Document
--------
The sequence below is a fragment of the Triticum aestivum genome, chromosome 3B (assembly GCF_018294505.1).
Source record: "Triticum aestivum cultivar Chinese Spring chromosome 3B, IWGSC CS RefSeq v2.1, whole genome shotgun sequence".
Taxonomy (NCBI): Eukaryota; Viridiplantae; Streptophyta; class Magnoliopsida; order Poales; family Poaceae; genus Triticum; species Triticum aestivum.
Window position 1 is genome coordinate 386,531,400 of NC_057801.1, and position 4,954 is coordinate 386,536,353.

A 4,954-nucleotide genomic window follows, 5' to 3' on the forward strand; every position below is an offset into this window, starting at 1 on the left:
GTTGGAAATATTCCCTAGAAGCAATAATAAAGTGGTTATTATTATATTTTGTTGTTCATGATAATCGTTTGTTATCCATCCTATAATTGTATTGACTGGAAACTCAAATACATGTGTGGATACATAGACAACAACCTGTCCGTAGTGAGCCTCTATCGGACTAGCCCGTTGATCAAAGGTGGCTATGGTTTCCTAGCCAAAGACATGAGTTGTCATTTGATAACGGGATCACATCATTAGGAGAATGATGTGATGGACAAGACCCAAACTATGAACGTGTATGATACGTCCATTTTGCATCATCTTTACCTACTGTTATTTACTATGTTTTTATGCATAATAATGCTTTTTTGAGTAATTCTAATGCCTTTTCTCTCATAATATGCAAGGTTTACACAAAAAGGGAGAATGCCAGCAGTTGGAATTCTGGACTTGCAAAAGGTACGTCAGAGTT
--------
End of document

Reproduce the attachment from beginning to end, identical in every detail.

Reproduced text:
The sequence below is a fragment of the Triticum aestivum genome, chromosome 3B (assembly GCF_018294505.1).
Source record: "Triticum aestivum cultivar Chinese Spring chromosome 3B, IWGSC CS RefSeq v2.1, whole genome shotgun sequence".
Taxonomy (NCBI): Eukaryota; Viridiplantae; Streptophyta; class Magnoliopsida; order Poales; family Poaceae; genus Triticum; species Triticum aestivum.
Window position 1 is genome coordinate 386,531,400 of NC_057801.1, and position 4,954 is coordinate 386,536,353.

A 4,954-nucleotide genomic window follows, 5' to 3' on the forward strand; every position below is an offset into this window, starting at 1 on the left:
GTTGGAAATATTCCCTAGAAGCAATAATAAAGTGGTTATTATTATATTTTGTTGTTCATGATAATCGTTTGTTATCCATCCTATAATTGTATTGACTGGAAACTCAAATACATGTGTGGATACATAGACAACAACCTGTCCGTAGTGAGCCTCTATCGGACTAGCCCGTTGATCAAAGGTGGCTATGGTTTCCTAGCCAAAGACATGAGTTGTCATTTGATAACGGGATCACATCATTAGGAGAATGATGTGATGGACAAGACCCAAACTATGAACGTGTATGATACGTCCATTTTGCATCATCTTTACCTACTGTTATTTACTATGTTTTTATGCATAATAATGCTTTTTTGAGTAATTCTAATGCCTTTTCTCTCATAATATGCAAGGTTTACACAAAAAGGGAGAATGCCAGCAGTTGGAATTCTGGACTTGCAAAAGGTACGTCAGAGTT